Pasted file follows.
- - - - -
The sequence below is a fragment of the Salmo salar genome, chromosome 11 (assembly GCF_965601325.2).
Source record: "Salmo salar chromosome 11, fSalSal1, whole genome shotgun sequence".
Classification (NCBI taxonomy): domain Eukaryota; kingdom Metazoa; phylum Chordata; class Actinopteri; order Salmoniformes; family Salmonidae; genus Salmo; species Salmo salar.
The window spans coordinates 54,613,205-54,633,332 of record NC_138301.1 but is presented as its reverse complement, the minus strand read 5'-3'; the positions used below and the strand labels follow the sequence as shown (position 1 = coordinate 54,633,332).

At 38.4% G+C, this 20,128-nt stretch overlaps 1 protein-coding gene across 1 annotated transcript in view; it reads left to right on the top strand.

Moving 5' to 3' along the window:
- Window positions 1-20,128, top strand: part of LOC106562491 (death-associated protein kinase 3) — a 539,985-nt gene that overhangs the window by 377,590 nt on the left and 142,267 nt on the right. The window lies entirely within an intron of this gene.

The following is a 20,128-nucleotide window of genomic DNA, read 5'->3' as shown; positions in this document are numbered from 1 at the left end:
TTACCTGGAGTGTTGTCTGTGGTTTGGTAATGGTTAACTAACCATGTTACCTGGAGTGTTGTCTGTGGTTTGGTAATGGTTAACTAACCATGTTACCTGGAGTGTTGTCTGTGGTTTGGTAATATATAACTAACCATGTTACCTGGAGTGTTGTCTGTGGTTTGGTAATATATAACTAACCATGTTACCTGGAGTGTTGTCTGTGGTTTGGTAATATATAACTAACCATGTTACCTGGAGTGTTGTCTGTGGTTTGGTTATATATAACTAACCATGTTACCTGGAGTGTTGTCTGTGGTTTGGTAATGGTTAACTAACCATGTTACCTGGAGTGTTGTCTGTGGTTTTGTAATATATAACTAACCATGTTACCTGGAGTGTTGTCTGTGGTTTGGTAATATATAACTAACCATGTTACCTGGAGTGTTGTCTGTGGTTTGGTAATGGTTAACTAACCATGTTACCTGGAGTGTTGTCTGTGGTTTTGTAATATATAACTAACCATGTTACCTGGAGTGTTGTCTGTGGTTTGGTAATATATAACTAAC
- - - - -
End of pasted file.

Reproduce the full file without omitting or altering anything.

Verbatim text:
The sequence below is a fragment of the Salmo salar genome, chromosome 11 (assembly GCF_965601325.2).
Source record: "Salmo salar chromosome 11, fSalSal1, whole genome shotgun sequence".
Classification (NCBI taxonomy): domain Eukaryota; kingdom Metazoa; phylum Chordata; class Actinopteri; order Salmoniformes; family Salmonidae; genus Salmo; species Salmo salar.
The window spans coordinates 54,613,205-54,633,332 of record NC_138301.1 but is presented as its reverse complement, the minus strand read 5'-3'; the positions used below and the strand labels follow the sequence as shown (position 1 = coordinate 54,633,332).

At 38.4% G+C, this 20,128-nt stretch overlaps 1 protein-coding gene across 1 annotated transcript in view; it reads left to right on the top strand.

Moving 5' to 3' along the window:
- Window positions 1-20,128, top strand: part of LOC106562491 (death-associated protein kinase 3) — a 539,985-nt gene that overhangs the window by 377,590 nt on the left and 142,267 nt on the right. The window lies entirely within an intron of this gene.

The following is a 20,128-nucleotide window of genomic DNA, read 5'->3' as shown; positions in this document are numbered from 1 at the left end:
TTACCTGGAGTGTTGTCTGTGGTTTGGTAATGGTTAACTAACCATGTTACCTGGAGTGTTGTCTGTGGTTTGGTAATGGTTAACTAACCATGTTACCTGGAGTGTTGTCTGTGGTTTGGTAATATATAACTAACCATGTTACCTGGAGTGTTGTCTGTGGTTTGGTAATATATAACTAACCATGTTACCTGGAGTGTTGTCTGTGGTTTGGTAATATATAACTAACCATGTTACCTGGAGTGTTGTCTGTGGTTTGGTTATATATAACTAACCATGTTACCTGGAGTGTTGTCTGTGGTTTGGTAATGGTTAACTAACCATGTTACCTGGAGTGTTGTCTGTGGTTTTGTAATATATAACTAACCATGTTACCTGGAGTGTTGTCTGTGGTTTGGTAATATATAACTAACCATGTTACCTGGAGTGTTGTCTGTGGTTTGGTAATGGTTAACTAACCATGTTACCTGGAGTGTTGTCTGTGGTTTTGTAATATATAACTAACCATGTTACCTGGAGTGTTGTCTGTGGTTTGGTAATATATAACTAAC